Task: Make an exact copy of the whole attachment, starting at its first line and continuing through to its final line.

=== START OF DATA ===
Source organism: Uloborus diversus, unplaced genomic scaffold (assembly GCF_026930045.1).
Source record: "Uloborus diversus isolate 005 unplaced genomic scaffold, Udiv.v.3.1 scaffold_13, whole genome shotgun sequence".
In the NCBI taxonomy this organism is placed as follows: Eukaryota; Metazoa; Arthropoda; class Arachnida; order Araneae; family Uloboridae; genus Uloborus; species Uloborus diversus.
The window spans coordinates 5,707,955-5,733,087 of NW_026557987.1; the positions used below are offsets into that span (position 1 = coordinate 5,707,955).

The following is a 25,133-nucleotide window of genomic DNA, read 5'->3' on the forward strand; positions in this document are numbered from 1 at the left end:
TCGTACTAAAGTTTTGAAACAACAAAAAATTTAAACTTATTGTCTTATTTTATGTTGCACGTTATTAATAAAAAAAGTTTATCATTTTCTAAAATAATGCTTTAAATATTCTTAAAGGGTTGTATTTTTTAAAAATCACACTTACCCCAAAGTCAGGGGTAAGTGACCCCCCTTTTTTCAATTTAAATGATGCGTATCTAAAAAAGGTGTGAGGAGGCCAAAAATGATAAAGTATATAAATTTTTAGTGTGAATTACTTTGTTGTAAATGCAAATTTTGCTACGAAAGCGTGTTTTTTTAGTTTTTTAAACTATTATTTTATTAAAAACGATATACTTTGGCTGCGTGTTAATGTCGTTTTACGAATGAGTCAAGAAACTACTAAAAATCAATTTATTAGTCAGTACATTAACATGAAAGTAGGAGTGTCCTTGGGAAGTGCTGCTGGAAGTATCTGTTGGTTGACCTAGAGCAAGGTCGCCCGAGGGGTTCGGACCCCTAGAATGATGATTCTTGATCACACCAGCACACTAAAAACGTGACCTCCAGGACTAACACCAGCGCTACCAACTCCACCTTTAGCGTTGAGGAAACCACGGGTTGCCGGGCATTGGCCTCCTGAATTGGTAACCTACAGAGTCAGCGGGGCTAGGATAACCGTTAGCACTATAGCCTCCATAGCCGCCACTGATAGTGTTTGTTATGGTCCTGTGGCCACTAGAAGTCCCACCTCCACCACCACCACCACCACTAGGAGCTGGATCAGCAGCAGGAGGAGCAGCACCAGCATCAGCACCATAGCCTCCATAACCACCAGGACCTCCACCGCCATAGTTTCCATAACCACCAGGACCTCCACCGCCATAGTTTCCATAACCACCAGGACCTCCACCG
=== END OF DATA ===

Source organism: Uloborus diversus, unplaced genomic scaffold (assembly GCF_026930045.1).
Source record: "Uloborus diversus isolate 005 unplaced genomic scaffold, Udiv.v.3.1 scaffold_13, whole genome shotgun sequence".
In the NCBI taxonomy this organism is placed as follows: Eukaryota; Metazoa; Arthropoda; class Arachnida; order Araneae; family Uloboridae; genus Uloborus; species Uloborus diversus.
The window spans coordinates 5,707,955-5,733,087 of NW_026557987.1; the positions used below are offsets into that span (position 1 = coordinate 5,707,955).

The following is a 25,133-nucleotide window of genomic DNA, read 5'->3' on the forward strand; positions in this document are numbered from 1 at the left end:
TCGTACTAAAGTTTTGAAACAACAAAAAATTTAAACTTATTGTCTTATTTTATGTTGCACGTTATTAATAAAAAAAGTTTATCATTTTCTAAAATAATGCTTTAAATATTCTTAAAGGGTTGTATTTTTTAAAAATCACACTTACCCCAAAGTCAGGGGTAAGTGACCCCCCTTTTTTCAATTTAAATGATGCGTATCTAAAAAAGGTGTGAGGAGGCCAAAAATGATAAAGTATATAAATTTTTAGTGTGAATTACTTTGTTGTAAATGCAAATTTTGCTACGAAAGCGTGTTTTTTTAGTTTTTTAAACTATTATTTTATTAAAAACGATATACTTTGGCTGCGTGTTAATGTCGTTTTACGAATGAGTCAAGAAACTACTAAAAATCAATTTATTAGTCAGTACATTAACATGAAAGTAGGAGTGTCCTTGGGAAGTGCTGCTGGAAGTATCTGTTGGTTGACCTAGAGCAAGGTCGCCCGAGGGGTTCGGACCCCTAGAATGATGATTCTTGATCACACCAGCACACTAAAAACGTGACCTCCAGGACTAACACCAGCGCTACCAACTCCACCTTTAGCGTTGAGGAAACCACGGGTTGCCGGGCATTGGCCTCCTGAATTGGTAACCTACAGAGTCAGCGGGGCTAGGATAACCGTTAGCACTATAGCCTCCATAGCCGCCACTGATAGTGTTTGTTATGGTCCTGTGGCCACTAGAAGTCCCACCTCCACCACCACCACCACCACTAGGAGCTGGATCAGCAGCAGGAGGAGCAGCACCAGCATCAGCACCATAGCCTCCATAACCACCAGGACCTCCACCGCCATAGTTTCCATAACCACCAGGACCTCCACCGCCATAGTTTCCATAACCACCAGGACCTCCACCG